Thursday, December 28, 2006

A few thoughts that are not my own.

For Christmas, my family got two baseball books. One was The Baseball Book from Sports Illustrated, which was the greatest thing ever, and the other was Home Plate Don’t Move, a compilation of baseball-related quotes. Here are some of my favorites.

“Any ballplayer that don’t sign autographs for little kids ain’t an American. He’s a communist.” –Rogers Hornsby

<----Angel Berroa is apparently not a communist. But wait! He's not American-born, either. Is there a third option? Either way, I suppose he's not a jerk in Hornsby's book.

“If you don’t think baseball is a big deal, don’t do it. But if you do it, do it right.” –Tom Seaver

“It ain’t bragging if you can do it.” –Dizzy Dean (Dizzy Dean, shown at right, sure could do it.)

“A hot dog at the ballpark is better than a steak at the Ritz.” –Humphrey Bogart

“Correct thinkers think that ‘baseball trivia’ is an oxymoron: nothing about baseball is trivial.” –George Will

“A man once told me to walk with the Lord. I’d rather walk with the bases loaded.” –Ken Singleton

“Just take the ball and throw it where you want to. Throw strikes. Home plate don’t move.” –Satchel Paige

“It’s not what you did last year. It’s what you’re going to do this year. That’s more important.” –Albert Pujols (and people wonder why I WORSHIP this guy, despite my hatred of the Cardinals)

“People ask me what I do in winter when there’s no baseball. I’ll tell you what I do. I stare out the window and wait for spring.” –Rogers Hornsby

“All winter long, I can’t wait for baseball. It gets you back to doing the stuff you love and makes you wish the youthfulness of life could stay with you forever.” –Tommy John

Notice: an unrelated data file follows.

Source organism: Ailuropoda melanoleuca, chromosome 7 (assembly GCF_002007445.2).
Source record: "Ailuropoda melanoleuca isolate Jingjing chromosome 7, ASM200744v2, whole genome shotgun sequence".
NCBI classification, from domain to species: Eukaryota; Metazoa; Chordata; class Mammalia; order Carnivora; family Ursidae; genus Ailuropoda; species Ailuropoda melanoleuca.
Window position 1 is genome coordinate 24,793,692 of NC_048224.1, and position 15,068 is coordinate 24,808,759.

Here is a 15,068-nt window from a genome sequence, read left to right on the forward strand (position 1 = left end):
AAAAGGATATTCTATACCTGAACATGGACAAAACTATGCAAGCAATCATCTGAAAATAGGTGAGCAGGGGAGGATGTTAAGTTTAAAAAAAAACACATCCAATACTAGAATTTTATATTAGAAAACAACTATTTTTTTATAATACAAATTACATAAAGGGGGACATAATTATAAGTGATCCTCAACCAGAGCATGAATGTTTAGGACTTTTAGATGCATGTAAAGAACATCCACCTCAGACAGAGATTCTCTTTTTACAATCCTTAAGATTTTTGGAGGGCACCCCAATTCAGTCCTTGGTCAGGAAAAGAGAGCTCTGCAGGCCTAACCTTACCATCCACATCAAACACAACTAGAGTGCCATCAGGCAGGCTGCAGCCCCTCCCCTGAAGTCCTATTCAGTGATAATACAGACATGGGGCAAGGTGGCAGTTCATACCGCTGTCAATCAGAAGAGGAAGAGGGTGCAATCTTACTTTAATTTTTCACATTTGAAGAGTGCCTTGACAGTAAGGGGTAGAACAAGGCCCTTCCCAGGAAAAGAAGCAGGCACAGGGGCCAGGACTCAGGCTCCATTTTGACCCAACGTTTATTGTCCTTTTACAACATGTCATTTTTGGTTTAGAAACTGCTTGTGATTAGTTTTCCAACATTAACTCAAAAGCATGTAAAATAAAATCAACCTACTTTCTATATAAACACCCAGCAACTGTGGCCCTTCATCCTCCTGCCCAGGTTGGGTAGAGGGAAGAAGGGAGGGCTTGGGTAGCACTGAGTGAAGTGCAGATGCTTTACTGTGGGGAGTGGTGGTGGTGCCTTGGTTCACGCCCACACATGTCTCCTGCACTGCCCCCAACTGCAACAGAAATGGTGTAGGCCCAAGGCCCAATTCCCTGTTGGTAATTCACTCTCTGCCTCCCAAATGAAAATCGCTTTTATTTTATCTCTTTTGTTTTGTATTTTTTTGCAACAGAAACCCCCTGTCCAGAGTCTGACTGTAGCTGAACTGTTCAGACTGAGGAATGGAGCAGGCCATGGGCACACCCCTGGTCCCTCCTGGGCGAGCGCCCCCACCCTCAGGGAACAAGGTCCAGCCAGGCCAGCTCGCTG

“Baseball is dull only to dull minds.” –Red Smith

“I can never undertand why anybody leaves he game early to beat the traffic. The purpose of baseball is to keep you from caring if you beat the traffic.” –Bill Vaughan, columnist for the KC Star

“Baseball’s most delicious paradox: although the game never changes, you’ve never seen everything.” –Stephen King

“The losing streak is bad for the fans, no doubt, but look at it this way. We’re making a lot of people happy in other cities.” –Ted Turner

“The fans like to see home runs, and we have assembled a pitching staff for their enjoyment.” –Clark Griffith, an executive for the Twins

“They give you a round bat and they throw you a round ball, and then they tell you to hit it square.” –Willie Stargell

“The two most important things in life are good friends and a strong bullpen.” –Bob Lemon

Wednesday, December 20, 2006